Thursday, March 12, 2015

Who Am I? Part 2

By:  Susan

 The dreaded questions.  First night of class, first day on the job, conversation at a dinner party.  A natural, normal question:  Where are you from?  But the answer for me is complicated.  Do you want to know where I was born?  Or do you want to know where I come from intellectually, where did I get my education and where my ideas were born?  Or do you want to know where I have left my heart, where my children were born and where I found my sisters?  Because the answers are three different places on three different continents.  To be factual, I have to answer the first one.  I was born in Iran.  No, not Iraq, I say quickly, as if one is better than the other and the list of preconceived notions any more positive.  But I quickly point out that I have been living in the United States since I was fifteen years old.  Except for about twelve years when I lived in Venezuela.  To be truthful, I have to say that I am from all or none of those places; I am “ethnically ambiguous”.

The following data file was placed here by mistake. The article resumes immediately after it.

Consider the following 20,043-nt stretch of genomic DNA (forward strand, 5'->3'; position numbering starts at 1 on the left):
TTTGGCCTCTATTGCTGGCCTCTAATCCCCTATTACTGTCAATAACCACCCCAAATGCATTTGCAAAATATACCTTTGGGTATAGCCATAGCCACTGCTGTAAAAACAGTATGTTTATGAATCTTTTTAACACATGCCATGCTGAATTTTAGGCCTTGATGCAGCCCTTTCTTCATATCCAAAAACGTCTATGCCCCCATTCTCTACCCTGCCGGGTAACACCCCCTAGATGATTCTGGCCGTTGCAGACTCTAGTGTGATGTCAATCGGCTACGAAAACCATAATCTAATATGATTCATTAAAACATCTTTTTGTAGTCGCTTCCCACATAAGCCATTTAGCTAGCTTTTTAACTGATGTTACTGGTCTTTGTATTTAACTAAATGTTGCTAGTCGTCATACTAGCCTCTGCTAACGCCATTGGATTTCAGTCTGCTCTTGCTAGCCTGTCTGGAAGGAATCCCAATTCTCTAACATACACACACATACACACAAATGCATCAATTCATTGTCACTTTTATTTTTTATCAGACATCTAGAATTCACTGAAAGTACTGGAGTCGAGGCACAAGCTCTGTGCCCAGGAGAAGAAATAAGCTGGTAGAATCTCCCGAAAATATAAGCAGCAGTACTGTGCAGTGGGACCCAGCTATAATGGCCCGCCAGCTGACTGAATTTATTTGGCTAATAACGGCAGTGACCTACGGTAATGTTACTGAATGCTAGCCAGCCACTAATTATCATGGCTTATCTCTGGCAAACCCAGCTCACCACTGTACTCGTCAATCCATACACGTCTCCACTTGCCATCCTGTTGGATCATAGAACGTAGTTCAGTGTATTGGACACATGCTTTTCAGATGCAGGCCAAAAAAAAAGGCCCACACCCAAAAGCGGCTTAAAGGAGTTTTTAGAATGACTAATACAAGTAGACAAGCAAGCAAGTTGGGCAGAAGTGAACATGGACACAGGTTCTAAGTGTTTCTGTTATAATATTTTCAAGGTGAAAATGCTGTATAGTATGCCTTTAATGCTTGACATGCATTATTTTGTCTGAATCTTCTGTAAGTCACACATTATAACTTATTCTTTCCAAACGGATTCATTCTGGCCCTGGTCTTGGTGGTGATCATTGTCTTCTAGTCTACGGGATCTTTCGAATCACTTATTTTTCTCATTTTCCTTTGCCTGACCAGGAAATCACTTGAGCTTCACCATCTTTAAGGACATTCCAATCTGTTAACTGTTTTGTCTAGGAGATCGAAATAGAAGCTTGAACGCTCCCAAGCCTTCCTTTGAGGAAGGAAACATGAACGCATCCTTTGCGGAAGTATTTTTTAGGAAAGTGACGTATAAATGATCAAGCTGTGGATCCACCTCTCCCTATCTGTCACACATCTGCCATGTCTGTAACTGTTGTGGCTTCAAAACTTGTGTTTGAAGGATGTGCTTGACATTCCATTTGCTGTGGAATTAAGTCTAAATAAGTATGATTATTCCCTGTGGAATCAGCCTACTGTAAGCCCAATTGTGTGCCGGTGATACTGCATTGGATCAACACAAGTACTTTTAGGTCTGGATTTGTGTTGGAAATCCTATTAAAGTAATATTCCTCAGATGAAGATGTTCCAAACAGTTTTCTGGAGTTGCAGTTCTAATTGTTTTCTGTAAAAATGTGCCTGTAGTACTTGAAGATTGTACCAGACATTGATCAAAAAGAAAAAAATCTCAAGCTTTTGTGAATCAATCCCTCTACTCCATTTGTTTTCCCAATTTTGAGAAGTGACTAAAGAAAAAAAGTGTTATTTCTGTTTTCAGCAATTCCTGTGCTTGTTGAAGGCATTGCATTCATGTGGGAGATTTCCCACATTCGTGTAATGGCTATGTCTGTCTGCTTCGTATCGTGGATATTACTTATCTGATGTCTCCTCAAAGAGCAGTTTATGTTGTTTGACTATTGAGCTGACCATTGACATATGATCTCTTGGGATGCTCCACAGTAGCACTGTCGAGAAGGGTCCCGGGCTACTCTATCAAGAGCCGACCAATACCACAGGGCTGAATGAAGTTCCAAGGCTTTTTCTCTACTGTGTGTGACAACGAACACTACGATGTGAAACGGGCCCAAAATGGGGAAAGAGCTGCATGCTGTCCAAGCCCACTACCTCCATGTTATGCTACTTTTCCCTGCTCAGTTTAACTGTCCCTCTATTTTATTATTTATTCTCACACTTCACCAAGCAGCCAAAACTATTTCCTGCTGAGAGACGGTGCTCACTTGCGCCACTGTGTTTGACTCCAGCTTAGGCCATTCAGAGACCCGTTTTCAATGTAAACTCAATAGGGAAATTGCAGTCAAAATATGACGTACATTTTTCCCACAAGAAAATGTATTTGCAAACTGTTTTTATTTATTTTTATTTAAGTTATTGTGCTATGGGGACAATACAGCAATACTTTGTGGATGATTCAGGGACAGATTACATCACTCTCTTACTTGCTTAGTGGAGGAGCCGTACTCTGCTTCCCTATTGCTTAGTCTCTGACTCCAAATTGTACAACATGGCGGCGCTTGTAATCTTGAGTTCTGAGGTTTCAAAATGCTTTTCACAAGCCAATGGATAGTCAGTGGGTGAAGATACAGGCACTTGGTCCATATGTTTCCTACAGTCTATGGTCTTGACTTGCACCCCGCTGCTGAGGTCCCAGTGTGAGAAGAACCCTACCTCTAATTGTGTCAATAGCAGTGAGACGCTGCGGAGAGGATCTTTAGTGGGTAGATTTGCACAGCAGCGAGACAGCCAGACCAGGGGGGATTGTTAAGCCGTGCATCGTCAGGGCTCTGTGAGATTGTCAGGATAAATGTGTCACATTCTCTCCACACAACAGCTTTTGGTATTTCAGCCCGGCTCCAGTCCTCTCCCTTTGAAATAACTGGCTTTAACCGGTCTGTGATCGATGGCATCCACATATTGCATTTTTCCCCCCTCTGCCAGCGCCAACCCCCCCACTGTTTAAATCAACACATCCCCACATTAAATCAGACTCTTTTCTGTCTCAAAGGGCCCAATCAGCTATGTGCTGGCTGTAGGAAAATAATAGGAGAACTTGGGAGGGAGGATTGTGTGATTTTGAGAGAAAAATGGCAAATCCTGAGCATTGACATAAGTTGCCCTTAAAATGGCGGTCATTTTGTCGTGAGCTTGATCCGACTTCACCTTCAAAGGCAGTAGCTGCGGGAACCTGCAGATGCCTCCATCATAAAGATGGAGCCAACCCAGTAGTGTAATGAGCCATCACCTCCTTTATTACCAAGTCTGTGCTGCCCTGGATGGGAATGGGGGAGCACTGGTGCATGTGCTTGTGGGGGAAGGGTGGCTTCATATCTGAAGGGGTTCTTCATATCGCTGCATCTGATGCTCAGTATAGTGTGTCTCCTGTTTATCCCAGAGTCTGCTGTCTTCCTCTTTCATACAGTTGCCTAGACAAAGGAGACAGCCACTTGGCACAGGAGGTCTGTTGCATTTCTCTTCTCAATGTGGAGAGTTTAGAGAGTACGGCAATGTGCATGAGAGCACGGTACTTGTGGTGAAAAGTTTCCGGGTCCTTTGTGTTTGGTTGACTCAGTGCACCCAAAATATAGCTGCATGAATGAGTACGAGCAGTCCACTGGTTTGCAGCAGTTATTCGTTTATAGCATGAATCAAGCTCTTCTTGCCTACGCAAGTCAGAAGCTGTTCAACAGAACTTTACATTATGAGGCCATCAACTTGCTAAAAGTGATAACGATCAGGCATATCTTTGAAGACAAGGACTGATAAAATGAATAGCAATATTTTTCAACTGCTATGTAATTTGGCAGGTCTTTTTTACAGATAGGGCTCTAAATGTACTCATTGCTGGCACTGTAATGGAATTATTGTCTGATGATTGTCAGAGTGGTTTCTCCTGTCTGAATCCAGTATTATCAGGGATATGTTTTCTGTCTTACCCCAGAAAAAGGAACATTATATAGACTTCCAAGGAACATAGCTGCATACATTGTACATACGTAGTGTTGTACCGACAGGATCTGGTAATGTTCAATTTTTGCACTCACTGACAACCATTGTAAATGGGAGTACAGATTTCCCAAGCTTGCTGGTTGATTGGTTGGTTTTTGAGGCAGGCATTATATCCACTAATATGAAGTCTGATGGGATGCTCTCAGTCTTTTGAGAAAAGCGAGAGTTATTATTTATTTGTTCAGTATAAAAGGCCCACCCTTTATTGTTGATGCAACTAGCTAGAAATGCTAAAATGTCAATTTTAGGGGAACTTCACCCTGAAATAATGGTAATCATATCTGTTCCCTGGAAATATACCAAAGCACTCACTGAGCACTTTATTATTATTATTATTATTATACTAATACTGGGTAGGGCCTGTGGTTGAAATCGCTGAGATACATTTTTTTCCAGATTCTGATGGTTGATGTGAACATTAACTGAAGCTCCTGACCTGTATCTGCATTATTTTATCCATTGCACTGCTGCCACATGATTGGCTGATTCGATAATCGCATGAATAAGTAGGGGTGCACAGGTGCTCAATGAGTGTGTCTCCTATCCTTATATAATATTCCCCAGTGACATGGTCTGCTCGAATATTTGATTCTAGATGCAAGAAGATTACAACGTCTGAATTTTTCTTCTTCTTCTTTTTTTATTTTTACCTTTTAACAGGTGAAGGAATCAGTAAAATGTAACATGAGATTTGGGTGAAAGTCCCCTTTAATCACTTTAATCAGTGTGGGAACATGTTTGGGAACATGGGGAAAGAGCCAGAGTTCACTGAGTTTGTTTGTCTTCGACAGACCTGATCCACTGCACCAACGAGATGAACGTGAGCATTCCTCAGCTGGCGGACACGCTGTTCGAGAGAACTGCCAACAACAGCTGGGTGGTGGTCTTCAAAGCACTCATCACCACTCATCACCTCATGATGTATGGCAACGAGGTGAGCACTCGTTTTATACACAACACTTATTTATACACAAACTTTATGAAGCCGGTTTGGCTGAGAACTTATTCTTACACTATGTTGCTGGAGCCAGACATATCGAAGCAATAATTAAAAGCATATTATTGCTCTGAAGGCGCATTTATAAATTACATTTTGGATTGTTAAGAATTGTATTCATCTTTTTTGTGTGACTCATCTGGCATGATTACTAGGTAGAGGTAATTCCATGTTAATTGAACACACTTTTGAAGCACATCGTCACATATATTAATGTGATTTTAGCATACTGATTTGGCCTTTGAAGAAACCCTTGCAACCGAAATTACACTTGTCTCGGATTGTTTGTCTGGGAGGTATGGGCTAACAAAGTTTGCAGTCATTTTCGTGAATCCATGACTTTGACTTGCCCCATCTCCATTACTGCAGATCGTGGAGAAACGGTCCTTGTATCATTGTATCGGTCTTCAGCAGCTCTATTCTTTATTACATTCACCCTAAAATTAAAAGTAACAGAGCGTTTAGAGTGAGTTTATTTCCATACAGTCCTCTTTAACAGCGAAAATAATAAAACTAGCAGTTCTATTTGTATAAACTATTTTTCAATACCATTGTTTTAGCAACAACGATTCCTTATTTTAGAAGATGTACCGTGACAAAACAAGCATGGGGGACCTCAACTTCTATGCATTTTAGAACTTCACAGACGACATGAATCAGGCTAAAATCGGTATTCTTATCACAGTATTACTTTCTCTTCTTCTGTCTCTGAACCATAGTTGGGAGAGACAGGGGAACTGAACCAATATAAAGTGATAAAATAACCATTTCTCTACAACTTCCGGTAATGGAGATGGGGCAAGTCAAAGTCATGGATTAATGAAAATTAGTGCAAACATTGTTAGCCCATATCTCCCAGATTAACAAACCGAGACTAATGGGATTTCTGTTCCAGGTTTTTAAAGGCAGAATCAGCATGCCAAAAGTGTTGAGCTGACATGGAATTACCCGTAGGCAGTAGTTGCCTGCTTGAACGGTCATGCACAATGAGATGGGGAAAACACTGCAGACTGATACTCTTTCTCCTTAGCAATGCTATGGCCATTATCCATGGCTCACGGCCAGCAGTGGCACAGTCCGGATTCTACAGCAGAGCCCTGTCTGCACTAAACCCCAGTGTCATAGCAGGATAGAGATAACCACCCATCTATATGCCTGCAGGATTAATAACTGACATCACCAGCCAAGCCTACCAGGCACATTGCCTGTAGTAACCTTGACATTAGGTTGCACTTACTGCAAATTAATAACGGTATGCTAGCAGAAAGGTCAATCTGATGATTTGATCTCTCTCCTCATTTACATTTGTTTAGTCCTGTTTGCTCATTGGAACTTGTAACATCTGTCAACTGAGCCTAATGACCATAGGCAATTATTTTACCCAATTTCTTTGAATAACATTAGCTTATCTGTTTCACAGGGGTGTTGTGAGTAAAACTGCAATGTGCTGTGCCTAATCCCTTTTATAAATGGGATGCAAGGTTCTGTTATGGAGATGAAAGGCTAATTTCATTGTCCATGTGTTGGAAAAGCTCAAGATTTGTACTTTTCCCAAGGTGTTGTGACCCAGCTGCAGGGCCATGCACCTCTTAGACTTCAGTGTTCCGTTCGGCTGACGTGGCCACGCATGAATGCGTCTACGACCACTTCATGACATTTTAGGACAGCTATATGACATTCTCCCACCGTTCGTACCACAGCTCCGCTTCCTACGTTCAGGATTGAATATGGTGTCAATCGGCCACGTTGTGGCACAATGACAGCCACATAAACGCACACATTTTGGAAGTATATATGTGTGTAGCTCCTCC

I am an Iranian who holds on to the values of deep respect for my parents, high regards for excellence in education and hospitality.  I am an American who cherishes individual thoughts and creativity and questions everything.  I am an honorary Latina because it is the culture where I raised my children and invented a whole new family with strangers who have remained close to me despite distance and time.  It is also the culture that for me is a nice blend of my Eastern and Western influences.

What defines me is not my race, culture or ethnicity.  It is not what I do or where I was born.  It is not what I have or what I want to have.  It is the core of my character.  Truthfulness, kindness, justice and compassion are not determined by the accidents of our birth or the choices we made about jobs and careers but by conscious decisions we make every day to live better, a little bit at a time.


My children sometimes wonder who they are.  Are we American, Persian or Latinos, they ask.  I tell them they are children of the Kingdom; they are the product of the East meeting the West and creating a new race of men.  Hopefully they have inherited all the gifts and positive qualities these cultures have to offer but are not tainted by the prejudices and small mindedness of their ancestors on either side.